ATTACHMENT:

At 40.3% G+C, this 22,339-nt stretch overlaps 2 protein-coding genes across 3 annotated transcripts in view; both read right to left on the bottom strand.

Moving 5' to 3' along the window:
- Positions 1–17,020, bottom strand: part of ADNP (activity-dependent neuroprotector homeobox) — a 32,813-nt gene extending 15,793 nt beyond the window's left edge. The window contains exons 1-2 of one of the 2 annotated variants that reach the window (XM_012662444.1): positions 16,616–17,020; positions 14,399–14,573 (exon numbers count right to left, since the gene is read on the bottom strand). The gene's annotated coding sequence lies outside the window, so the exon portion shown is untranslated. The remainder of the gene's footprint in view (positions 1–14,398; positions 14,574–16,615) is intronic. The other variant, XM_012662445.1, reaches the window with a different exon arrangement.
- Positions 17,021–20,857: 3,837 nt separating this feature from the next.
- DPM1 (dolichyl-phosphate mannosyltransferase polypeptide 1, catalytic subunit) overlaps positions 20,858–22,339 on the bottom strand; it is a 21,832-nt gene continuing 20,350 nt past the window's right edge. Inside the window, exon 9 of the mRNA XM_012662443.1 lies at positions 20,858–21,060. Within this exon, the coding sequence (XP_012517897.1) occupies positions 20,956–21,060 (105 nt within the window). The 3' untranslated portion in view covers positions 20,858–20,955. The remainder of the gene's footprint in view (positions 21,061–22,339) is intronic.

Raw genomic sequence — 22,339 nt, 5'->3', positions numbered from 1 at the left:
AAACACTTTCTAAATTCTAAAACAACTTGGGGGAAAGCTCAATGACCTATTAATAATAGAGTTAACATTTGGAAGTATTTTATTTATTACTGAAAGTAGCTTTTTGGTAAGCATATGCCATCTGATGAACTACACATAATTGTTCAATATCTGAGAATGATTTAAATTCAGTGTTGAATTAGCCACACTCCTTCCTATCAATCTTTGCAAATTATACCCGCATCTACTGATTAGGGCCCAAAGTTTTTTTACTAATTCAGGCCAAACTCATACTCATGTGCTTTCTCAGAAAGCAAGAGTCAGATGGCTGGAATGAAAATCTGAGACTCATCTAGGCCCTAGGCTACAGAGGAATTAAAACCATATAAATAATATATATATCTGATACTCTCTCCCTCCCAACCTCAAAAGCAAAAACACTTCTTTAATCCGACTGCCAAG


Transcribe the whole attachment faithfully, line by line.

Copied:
At 40.3% G+C, this 22,339-nt stretch overlaps 2 protein-coding genes across 3 annotated transcripts in view; both read right to left on the bottom strand.

Moving 5' to 3' along the window:
- Positions 1–17,020, bottom strand: part of ADNP (activity-dependent neuroprotector homeobox) — a 32,813-nt gene extending 15,793 nt beyond the window's left edge. The window contains exons 1-2 of one of the 2 annotated variants that reach the window (XM_012662444.1): positions 16,616–17,020; positions 14,399–14,573 (exon numbers count right to left, since the gene is read on the bottom strand). The gene's annotated coding sequence lies outside the window, so the exon portion shown is untranslated. The remainder of the gene's footprint in view (positions 1–14,398; positions 14,574–16,615) is intronic. The other variant, XM_012662445.1, reaches the window with a different exon arrangement.
- Positions 17,021–20,857: 3,837 nt separating this feature from the next.
- DPM1 (dolichyl-phosphate mannosyltransferase polypeptide 1, catalytic subunit) overlaps positions 20,858–22,339 on the bottom strand; it is a 21,832-nt gene continuing 20,350 nt past the window's right edge. Inside the window, exon 9 of the mRNA XM_012662443.1 lies at positions 20,858–21,060. Within this exon, the coding sequence (XP_012517897.1) occupies positions 20,956–21,060 (105 nt within the window). The 3' untranslated portion in view covers positions 20,858–20,955. The remainder of the gene's footprint in view (positions 21,061–22,339) is intronic.

Raw genomic sequence — 22,339 nt, 5'->3', positions numbered from 1 at the left:
AAACACTTTCTAAATTCTAAAACAACTTGGGGGAAAGCTCAATGACCTATTAATAATAGAGTTAACATTTGGAAGTATTTTATTTATTACTGAAAGTAGCTTTTTGGTAAGCATATGCCATCTGATGAACTACACATAATTGTTCAATATCTGAGAATGATTTAAATTCAGTGTTGAATTAGCCACACTCCTTCCTATCAATCTTTGCAAATTATACCCGCATCTACTGATTAGGGCCCAAAGTTTTTTTACTAATTCAGGCCAAACTCATACTCATGTGCTTTCTCAGAAAGCAAGAGTCAGATGGCTGGAATGAAAATCTGAGACTCATCTAGGCCCTAGGCTACAGAGGAATTAAAACCATATAAATAATATATATATCTGATACTCTCTCCCTCCCAACCTCAAAAGCAAAAACACTTCTTTAATCCGACTGCCAAG